Accor’s Birem says her organisation can see that its returns are “much higher on personalised emails” than on non-personalised communications. One example of the company’s personalisation efforts, she says, involves sending emails to Accor loyalty program members who are about to lose their program points due to inactivity, and letting them know they can preserve their points by staying at an Accor property. If they fail to respond, they eventually get an offer allowing them to reclaim their points by booking a stay with Accor. “We see the pure extra revenue that’s generated when customers who were at risk of losing their points reengage with us— often, more than once,” Birem says. “We can really measure our return on investment from that activity.”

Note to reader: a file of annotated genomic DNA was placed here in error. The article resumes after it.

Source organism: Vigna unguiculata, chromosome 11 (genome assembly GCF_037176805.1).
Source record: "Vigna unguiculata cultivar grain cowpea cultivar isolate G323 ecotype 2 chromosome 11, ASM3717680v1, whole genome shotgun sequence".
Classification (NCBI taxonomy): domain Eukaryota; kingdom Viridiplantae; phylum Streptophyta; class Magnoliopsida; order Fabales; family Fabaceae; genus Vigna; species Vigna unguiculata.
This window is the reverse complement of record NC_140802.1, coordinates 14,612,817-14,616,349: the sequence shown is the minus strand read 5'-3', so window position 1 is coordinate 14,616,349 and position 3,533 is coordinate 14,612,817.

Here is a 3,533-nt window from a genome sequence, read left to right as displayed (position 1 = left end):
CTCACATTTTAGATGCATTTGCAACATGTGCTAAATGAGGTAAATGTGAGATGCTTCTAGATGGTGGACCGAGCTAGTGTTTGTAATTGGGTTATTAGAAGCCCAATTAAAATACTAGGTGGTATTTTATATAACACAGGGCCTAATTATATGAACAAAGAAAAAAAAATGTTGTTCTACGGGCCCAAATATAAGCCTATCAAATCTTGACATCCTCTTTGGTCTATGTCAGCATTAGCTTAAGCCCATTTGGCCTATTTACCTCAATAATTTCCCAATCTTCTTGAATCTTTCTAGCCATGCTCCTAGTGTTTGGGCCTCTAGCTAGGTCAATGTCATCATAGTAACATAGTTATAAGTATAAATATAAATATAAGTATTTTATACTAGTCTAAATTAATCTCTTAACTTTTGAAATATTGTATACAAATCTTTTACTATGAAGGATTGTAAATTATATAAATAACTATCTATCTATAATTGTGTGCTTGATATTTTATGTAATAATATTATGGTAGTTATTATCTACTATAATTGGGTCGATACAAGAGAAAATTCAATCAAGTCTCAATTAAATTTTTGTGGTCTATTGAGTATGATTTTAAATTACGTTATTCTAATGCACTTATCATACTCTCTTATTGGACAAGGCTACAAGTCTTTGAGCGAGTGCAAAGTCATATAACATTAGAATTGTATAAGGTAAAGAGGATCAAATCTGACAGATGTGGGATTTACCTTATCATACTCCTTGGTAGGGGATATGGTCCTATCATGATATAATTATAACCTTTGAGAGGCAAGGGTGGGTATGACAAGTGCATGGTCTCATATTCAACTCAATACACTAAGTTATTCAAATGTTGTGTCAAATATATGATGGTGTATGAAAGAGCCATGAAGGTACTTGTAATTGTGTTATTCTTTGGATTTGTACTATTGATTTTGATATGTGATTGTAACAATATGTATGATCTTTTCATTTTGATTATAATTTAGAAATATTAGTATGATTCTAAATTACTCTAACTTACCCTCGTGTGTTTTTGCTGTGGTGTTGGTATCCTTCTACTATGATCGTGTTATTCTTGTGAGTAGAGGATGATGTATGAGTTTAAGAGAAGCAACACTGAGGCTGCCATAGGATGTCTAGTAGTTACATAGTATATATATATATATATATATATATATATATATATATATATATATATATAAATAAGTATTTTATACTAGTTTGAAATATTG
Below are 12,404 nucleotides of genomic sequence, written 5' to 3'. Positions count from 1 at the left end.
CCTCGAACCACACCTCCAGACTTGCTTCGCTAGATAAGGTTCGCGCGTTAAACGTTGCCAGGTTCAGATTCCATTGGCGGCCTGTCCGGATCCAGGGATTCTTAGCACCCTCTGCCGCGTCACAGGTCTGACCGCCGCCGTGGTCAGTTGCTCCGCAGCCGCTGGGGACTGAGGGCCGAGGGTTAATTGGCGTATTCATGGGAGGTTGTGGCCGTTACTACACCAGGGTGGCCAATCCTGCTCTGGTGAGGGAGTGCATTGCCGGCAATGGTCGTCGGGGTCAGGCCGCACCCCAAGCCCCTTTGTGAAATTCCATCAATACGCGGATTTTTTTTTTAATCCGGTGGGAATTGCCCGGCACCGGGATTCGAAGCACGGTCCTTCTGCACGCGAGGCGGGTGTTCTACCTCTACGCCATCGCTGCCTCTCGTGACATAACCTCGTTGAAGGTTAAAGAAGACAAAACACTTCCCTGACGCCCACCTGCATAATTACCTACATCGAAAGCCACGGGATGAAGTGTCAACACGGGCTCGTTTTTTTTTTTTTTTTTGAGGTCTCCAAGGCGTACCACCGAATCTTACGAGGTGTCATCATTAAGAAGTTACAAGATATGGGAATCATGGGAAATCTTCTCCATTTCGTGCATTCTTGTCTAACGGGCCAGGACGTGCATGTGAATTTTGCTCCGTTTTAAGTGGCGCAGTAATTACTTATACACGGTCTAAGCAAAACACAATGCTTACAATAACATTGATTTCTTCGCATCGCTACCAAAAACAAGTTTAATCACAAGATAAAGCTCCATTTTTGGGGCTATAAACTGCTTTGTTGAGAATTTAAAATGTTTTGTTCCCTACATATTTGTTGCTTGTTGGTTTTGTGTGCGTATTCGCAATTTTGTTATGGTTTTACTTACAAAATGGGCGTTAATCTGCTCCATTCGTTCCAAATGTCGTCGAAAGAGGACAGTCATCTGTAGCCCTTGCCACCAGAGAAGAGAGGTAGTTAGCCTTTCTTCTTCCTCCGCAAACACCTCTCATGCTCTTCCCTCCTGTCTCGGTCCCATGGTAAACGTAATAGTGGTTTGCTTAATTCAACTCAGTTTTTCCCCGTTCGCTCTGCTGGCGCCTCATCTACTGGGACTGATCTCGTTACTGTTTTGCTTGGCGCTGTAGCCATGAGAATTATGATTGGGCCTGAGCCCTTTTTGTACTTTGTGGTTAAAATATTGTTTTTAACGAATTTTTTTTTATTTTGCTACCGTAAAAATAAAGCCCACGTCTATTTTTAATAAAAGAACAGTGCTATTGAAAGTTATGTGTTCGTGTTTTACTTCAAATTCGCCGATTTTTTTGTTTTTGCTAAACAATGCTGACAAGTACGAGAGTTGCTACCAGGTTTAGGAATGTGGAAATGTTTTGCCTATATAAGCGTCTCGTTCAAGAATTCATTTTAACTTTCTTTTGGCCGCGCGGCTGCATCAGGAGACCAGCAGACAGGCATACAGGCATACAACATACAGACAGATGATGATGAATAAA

Where ROI becomes less easy to track, she says, is with some other initiatives the company has launched, such as pushing customer information to the front-desk staff at the company’s hotels so they can look for opportunities to personalise their interactions with guests. “The way we measure our return on those initiatives is by monitoring customer satisfaction through user reviews and social media,” Birem says. “We also measure it through the customer experience community we’ve created for our hotel employees, which is an online community where employees can share stories about delivering personalised attention to their guests, and how that was received. The feedback we get is that guests treated this way are happier, and do come back to our properties.”

Good Data Underpins Successful Personalisation Initiatives